Robert LaBonte, Vice President of Finance and Administration, congratulated the students on behalf of the college and President Daniel M. Asquino, and Eileen Costello, Dean of the School of Health Professions, Public Service Programs & Social Sciences, delivered greetings from the Nursing Department.

Faculty member Lisa Gendron delivered the keynote address, congratulating the graduates on their achievement and offering words of encouragement as they begin their nursing careers. “Your pinning ceremony is a celebration of all the sacrifices you have endured to be here this evening. So congratulate yourselves as we congratulate you all.”

Like many of the graduates, Gendron began her healthcare career as a nurse assistant, before becoming a licensed practical nurse and an registered nurse. An alumna of MWCC’s associate degree nursing program, she went on to earn her bachelor’s and master’s degrees in nursing. Gendron encouraged the students to continue their education as lifelong learners.

“There are few investements that will yield as high an investment as education.”

Graduates Vanesa Sanchez and Monica Mbugua, delivered student addresses, and classmates Amy Lovern, Elizabeth Carville, Noella Vautour, Rebekah Thompson and Megan Rivard presented on the significance of the pinning ceremony and its traditions, including the lighting of the lamp and the Florence Nightingale Pledge.

Reflecting on the rigorous academic program, Mbugua said, “We are students of different ages, from different nationalities, with different life experiences, and we are here tongiht sharing the same stage because we’ve worked hard to be here.”

“We have experienced so much in one year,” said Sanchez, a class representative. “Some sad times, some happy times, and some amazing times that will help define us as nurses for the rest of our lives. We have witnessed new life enter the world, aided in the end of life care, and all the stages in between. In these moments I have watched my classmates grow. Our compassion is unmatchable, our perseverence is inspiring and our love for nursing is evident in everything we do.”

As part of the one-year academic program, the students trained with professionals at 23 clinical sites that partner with the college, including Athol Hospital; Clinton Hospital; Community Health Connections; DaVita Dialysis Center; Fitchburg Adult Day Health; Gardner Adult Day Health Centers; Gardner Rehabilitation & Nursing Center; Golden Living Center; Habit OPCO; Heywood Hospital MHU/GPU; Heywood Hospital Maternity Center; HealthAlliance, Leominster Birthing Center; Leominster Public School District; Life Care, the Highlands; Life Care, The Highlands Adult Day Health; Nashoba Nursing Service and Hospice; North Central Charter Essential School; North Quabbin Adult Day Health Center; St. Peter-Marian Jr.-Sr. High School; St. Vincent Hospital, Seven Hills Pediatric Center; Stetson School; and Worcester Recovery Center & Hospital.

 

Diversity Competition 2014

President Daniel M. Asquino, right, and Diversity Committee Co-Chair Carla Morrissey, left, congratulate the winners of this year’s President’s Commitment to Diversity Scholastic Competition, Gemini Walter, Shannen Pimental and Tonia Ciesluka. Not pictured, committee co-chair Maria Gariepy.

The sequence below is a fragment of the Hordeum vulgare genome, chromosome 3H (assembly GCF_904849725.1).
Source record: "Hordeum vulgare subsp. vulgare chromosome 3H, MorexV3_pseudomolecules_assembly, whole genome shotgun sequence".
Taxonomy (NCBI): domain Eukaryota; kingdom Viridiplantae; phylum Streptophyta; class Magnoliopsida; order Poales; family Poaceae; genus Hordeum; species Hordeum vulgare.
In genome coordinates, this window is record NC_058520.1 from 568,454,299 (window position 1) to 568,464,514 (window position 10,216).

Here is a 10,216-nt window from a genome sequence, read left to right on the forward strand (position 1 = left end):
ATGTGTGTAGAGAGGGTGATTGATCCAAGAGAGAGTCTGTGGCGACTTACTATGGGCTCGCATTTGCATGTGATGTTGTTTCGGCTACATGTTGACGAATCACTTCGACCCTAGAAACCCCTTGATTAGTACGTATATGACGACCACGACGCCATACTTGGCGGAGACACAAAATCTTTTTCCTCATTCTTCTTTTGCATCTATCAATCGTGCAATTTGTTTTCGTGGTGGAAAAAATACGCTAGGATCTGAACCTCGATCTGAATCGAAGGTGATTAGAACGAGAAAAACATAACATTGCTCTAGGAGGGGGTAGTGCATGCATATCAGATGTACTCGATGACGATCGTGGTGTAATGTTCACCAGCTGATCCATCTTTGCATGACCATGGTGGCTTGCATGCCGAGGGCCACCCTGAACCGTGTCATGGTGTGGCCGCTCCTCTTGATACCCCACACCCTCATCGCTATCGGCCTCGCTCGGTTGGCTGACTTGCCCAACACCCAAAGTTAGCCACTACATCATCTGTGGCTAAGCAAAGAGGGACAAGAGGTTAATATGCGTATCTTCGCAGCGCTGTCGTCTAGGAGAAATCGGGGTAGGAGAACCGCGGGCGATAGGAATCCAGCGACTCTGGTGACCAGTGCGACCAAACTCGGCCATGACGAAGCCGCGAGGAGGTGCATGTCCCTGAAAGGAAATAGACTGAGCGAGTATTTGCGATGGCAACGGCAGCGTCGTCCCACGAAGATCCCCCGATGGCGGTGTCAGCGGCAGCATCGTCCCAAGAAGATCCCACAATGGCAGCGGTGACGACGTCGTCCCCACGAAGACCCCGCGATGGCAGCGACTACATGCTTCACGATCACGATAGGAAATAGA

MWCC students Gemini Walter, Shannen Pimental and Tonia Ciesluka are the winners of the third annual President’s Commitment to Diversity Scholastic Competition. Each will receive a free, three-credit academic course for use during the spring or summer 2015 semesters.

Walter, a Human Services major, was selected for an essay focusing on interracial relationships and reflecting on how curent issues between Caucasions and African Americans stem from unresolved power struggles dating back to the Colonial era.

Ciesluka and Pimental were selected for sculptures depicting diversity. Ciesluka, a General Studies Allied Health major who plans to pursue a nursing degree, sculpted diverse figures that collectively spell out the word “Humanity.” Pimental, also a General Studies Allied Health major who plans to continue for a Physical Therapist Assistant degree, created a globe sculpture with seven clay figures representing diversity on the seven continents.

The annual scholastic competition, sponsored by the MWCC Diversity Committee, invites students to prepare papers, posters, essays, research work, or other original, creative work related to issues of diversity or identity, such as those involving disability, race, socioeconomic status, veteran status, gender, ethnicity, sexual orientation, and national origin, as well as the value such diversity brings to the learning and working environment.

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TRIO trivia musical chairs

Where can you combine the classic party game musical chairs with TRIO trivia? At the Visions and Rx programs’ year-end party.

Dozens of students who participate in MWCC’s Visions and Rx programs shared some laughs and bits of history, along with a giant cake to celebrate the 50th anniversary of the federal TRIO Student Services Support programs.

Ten student volunteers dwindled to one winner in the game, with each participant taking a moment to share a TRIO fact. Among the highlights:

  • Since 1964, when TRIO launched its first program, Upward Bound, more than two million students have graduated with assistance from TRIO programs.
  • MWCC’s Visions and Rx programs serve approximately 320 students each year and are two out of 1,900 TRIO programs throughout the country.
  • More than 1,000 colleges and universities house TRIO programs, which are funded through the U.S. Department of Education.
  • There are 59 TRIO programs in Massachusetts providing services to students.